sig-o-matic I read I realized, "this would make a good .sig..."

It was one of Crake's rules that no name could be chosen for which a physical equivalent--even stuffed, even skeletal--could not be demonstrated.

When did the body first set out on its own adventures? ...after having ditched its old traveling companions, the mind and the soul, for whom it had once been considered a mere corrupt vessel or else a puppet acting out their dramas for them, or else bad company, leading the other two astray. It must have got tired of the soul's constant nagging and whining and the anxiety-driven intellectual web-spinning of the mind, distracting it whenever it was getting its teeth into something juicy or its fingers into something good. It had dumped the other two back there somewhere, leaving them stranded in some damp sanctuary or stuffy lecture hall while it made a beeline for the topless bars, and it had dumped culture along with them: music and painting and poetry and plays. Sublimation, all of it; nothing but sublimation, according to the body. Why not cut to the chase? But the body had its own cultural forms. It had its own art. Executions were its tragedies, pornography was its romance.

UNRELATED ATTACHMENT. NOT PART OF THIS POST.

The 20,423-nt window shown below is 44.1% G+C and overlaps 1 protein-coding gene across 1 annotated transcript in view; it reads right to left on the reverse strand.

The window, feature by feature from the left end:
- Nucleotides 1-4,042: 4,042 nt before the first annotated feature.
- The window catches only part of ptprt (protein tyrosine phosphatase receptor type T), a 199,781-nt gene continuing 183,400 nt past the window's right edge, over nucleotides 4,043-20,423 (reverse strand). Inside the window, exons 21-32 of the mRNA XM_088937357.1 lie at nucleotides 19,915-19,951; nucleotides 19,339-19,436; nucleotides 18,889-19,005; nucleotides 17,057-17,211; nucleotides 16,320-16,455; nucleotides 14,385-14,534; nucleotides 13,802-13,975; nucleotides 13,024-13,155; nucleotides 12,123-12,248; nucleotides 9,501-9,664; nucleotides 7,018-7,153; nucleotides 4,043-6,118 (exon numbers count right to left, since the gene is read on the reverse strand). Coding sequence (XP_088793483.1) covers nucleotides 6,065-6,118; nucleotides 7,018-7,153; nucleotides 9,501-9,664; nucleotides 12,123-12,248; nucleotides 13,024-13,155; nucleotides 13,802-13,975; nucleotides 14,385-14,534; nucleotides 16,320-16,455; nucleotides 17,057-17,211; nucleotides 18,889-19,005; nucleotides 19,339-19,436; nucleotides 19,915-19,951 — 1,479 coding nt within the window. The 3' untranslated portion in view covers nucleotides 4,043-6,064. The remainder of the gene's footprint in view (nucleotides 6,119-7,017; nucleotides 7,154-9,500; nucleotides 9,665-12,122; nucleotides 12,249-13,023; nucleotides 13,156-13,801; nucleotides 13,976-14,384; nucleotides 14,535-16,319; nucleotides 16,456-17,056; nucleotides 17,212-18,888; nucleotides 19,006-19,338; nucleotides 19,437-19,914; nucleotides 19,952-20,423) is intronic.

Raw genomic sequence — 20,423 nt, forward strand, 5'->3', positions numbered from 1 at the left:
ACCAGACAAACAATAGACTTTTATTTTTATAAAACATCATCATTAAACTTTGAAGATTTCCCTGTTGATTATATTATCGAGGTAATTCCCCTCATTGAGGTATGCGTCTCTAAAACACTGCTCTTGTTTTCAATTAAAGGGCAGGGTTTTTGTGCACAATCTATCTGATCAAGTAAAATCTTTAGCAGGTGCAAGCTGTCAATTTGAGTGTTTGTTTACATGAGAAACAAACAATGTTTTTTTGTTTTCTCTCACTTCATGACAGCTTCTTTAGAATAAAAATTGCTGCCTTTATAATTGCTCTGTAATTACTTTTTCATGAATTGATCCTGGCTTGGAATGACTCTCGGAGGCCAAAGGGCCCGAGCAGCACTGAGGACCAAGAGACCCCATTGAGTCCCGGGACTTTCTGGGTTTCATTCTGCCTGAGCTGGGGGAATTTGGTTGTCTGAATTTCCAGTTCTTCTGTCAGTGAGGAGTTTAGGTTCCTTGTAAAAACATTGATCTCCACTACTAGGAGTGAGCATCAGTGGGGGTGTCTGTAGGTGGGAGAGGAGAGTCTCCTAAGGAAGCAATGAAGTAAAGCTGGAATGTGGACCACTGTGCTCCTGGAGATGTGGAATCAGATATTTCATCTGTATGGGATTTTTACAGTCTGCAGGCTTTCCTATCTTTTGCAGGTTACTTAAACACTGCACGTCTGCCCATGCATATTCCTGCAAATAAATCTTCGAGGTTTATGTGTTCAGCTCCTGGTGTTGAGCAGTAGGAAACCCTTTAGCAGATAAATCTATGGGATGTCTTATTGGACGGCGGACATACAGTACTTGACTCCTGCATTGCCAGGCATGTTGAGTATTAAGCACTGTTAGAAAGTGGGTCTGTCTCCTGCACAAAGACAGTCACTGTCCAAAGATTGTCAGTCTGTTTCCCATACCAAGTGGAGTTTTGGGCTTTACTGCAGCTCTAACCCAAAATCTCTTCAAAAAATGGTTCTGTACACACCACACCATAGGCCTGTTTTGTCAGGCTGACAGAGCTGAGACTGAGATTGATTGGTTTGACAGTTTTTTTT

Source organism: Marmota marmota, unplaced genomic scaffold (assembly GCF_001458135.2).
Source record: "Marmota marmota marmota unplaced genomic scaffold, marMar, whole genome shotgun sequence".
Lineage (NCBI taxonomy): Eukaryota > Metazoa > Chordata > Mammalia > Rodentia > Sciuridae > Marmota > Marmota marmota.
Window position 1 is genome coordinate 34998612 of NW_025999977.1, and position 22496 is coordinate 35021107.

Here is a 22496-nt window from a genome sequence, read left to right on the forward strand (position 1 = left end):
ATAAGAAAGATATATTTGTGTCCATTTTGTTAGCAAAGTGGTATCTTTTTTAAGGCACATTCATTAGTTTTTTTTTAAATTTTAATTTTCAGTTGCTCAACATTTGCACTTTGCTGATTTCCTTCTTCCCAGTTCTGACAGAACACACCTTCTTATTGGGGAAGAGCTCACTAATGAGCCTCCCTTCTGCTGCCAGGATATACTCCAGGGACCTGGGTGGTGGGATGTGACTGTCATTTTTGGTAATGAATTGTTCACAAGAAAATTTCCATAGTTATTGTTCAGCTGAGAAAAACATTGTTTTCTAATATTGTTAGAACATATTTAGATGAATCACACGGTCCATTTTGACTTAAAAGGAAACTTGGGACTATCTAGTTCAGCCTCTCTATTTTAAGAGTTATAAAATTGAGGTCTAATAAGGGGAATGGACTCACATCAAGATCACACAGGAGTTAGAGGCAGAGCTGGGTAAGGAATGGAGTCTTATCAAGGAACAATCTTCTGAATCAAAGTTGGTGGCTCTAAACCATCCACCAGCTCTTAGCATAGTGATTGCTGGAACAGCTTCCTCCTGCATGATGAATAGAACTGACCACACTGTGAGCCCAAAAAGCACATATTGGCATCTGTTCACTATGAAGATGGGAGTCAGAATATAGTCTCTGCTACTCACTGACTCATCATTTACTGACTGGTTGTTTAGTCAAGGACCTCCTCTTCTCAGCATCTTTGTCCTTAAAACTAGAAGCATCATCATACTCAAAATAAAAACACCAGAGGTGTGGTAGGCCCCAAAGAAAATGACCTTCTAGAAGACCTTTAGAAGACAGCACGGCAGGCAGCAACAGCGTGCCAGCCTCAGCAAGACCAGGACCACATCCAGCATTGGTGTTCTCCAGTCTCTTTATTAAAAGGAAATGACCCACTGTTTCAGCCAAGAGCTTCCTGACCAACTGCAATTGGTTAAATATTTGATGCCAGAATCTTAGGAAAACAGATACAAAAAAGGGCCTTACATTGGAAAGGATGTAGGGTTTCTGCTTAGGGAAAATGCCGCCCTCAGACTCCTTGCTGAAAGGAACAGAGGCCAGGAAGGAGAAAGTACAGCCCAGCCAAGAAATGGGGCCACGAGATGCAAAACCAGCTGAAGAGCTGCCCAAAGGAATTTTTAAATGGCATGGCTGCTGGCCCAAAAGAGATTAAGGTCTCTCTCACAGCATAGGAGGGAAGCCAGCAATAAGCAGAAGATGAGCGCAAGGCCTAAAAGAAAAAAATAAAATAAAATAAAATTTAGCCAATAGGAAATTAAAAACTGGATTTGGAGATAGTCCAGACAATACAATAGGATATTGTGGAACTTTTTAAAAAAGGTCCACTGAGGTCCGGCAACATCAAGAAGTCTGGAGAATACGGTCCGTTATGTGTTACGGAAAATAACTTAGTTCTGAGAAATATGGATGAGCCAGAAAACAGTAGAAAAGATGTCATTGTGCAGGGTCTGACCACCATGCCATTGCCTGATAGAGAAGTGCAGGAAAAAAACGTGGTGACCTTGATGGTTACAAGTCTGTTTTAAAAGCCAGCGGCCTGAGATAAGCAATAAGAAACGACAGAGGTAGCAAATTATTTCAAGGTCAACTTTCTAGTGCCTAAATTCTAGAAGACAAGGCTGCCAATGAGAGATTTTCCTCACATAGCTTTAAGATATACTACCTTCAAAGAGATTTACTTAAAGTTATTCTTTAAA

There's something to be said for hunger: at least it lets you know you're still alive.

He doesn't know which is worse, a past he can't regain or a present that will destroy him if he looks at it too clearly. Then there's the future. Sheer vertigo.

As a species we're pathetic in that way: imperfectly monogamous. If we could only pair-bond for life, like gibbons, or else opt for total guilt-free promiscuity, there'd be no more sexual torment.

What is it Byron said? Who'd write if they could do otherwise? Something like that.

He came to understand why serial killers sent helpful clues to the police.

Everything in his life was temporary, ungrounded. Language itself had lost its solidity; it had become thin, contingent, slippery, a viscid film on which he was sliding around like an eyeball on a plate. An eyeball that could still see, however. That was the trouble.

Is this purgatory, and if it is, why is it so much like the first grade?

Wrap at line:     40    60    65    80

 Add quotation marks
 Add book title as well as author name


All quotations copyright 2003 by O.W. Toad Ltd. Quotations can be found on pages 7, 85, 95. 147, 166, 167, 249, 260, and 359 (respectively) of the 2003 hardback edition published by Bloomsbury.